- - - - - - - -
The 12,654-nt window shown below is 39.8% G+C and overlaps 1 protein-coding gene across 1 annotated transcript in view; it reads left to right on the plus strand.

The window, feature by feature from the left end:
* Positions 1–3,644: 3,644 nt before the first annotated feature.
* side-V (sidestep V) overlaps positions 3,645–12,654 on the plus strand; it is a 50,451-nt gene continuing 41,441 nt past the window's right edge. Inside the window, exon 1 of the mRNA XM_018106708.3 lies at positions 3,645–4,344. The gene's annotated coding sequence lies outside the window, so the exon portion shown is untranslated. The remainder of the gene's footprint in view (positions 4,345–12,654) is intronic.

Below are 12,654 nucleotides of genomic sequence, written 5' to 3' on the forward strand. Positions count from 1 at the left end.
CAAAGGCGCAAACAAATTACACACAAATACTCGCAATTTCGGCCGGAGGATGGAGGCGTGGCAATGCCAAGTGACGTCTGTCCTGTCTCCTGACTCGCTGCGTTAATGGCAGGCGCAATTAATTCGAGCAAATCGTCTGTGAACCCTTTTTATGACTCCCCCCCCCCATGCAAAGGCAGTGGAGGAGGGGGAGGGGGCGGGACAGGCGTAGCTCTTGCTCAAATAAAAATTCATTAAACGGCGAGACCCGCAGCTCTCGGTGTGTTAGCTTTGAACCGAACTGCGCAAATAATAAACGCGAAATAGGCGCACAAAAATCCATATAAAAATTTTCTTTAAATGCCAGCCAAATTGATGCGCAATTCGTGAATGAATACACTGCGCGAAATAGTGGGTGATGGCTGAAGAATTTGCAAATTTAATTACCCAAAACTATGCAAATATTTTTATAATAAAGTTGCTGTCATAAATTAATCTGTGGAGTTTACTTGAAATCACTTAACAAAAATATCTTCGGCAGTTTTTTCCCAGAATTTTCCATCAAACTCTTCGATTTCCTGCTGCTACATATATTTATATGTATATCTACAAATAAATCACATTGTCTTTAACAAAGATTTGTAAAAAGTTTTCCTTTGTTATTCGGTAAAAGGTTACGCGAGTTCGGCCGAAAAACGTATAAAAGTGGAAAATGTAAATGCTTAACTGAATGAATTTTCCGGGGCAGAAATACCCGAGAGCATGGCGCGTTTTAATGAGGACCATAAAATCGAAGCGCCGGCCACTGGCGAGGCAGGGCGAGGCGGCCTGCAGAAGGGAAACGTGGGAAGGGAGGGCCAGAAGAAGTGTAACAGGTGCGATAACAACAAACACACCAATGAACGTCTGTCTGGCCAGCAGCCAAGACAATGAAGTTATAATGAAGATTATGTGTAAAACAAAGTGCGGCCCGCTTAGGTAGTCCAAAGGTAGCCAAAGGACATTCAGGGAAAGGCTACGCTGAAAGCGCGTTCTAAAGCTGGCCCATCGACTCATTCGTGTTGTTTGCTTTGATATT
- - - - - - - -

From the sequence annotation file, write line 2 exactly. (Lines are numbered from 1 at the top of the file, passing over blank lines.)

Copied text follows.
The window, feature by feature from the left end: